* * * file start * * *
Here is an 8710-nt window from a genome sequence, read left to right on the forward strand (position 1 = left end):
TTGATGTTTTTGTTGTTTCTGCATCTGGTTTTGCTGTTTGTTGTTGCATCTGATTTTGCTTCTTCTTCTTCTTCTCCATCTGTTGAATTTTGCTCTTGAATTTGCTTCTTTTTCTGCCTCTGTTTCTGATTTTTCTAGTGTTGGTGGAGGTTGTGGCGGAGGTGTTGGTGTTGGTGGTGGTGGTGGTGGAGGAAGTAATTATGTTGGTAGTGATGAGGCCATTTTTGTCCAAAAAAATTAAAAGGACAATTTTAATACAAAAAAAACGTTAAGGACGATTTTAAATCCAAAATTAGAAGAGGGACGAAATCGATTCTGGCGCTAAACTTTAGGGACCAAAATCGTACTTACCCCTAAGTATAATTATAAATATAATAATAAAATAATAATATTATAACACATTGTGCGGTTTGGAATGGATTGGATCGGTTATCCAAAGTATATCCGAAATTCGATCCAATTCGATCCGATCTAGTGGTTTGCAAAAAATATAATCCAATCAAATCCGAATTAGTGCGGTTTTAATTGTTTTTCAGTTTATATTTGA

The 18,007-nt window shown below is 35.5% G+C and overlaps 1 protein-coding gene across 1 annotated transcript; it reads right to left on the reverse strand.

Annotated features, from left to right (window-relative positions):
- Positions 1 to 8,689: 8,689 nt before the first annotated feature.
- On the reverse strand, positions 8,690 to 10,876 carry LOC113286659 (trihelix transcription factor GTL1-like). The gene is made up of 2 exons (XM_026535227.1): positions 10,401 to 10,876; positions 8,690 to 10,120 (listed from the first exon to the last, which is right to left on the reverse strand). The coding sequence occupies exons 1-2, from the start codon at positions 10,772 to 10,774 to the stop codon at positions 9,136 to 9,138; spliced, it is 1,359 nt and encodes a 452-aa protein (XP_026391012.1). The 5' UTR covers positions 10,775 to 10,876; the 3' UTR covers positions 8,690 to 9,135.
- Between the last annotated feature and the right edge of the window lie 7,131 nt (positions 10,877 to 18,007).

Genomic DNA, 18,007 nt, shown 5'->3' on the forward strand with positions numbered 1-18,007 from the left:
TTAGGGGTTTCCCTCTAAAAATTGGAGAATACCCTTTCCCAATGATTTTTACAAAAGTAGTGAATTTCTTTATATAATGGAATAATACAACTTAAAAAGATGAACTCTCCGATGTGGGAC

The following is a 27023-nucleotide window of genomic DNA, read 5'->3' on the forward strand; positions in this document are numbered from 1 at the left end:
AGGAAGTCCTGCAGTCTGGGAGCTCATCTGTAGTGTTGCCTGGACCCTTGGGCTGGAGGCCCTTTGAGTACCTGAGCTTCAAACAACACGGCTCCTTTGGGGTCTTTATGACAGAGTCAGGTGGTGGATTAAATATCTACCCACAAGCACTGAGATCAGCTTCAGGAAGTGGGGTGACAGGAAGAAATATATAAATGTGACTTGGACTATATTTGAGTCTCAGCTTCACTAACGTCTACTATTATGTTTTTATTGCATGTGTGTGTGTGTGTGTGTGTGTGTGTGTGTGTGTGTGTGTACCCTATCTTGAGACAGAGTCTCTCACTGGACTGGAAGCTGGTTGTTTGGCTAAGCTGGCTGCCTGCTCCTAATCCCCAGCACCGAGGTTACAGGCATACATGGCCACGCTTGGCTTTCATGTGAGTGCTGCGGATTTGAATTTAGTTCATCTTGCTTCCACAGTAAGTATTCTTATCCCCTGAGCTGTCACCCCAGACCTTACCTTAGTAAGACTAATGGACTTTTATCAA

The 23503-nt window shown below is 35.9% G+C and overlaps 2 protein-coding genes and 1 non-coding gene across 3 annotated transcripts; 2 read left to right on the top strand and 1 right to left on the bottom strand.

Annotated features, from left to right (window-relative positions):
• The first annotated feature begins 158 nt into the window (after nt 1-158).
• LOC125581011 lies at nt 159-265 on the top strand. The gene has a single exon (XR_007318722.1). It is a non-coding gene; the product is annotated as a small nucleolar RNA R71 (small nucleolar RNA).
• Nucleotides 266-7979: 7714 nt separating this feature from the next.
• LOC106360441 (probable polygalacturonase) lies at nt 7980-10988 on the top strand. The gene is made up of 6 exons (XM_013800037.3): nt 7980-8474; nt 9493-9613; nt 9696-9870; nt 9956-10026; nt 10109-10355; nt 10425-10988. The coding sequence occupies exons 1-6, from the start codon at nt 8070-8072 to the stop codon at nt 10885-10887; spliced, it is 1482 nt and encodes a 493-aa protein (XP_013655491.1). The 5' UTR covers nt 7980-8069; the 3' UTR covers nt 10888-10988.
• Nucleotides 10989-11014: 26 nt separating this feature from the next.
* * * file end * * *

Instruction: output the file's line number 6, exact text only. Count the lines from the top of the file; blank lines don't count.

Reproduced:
- On the reverse strand, positions 8,690 to 10,876 carry LOC113286659 (trihelix transcription factor GTL1-like). The gene is made up of 2 exons (XM_026535227.1): positions 10,401 to 10,876; positions 8,690 to 10,120 (listed from the first exon to the last, which is right to left on the reverse strand). The coding sequence occupies exons 1-2, from the start codon at positions 10,772 to 10,774 to the stop codon at positions 9,136 to 9,138; spliced, it is 1,359 nt and encodes a 452-aa protein (XP_026391012.1). The 5' UTR covers positions 10,775 to 10,876; the 3' UTR covers positions 8,690 to 9,135.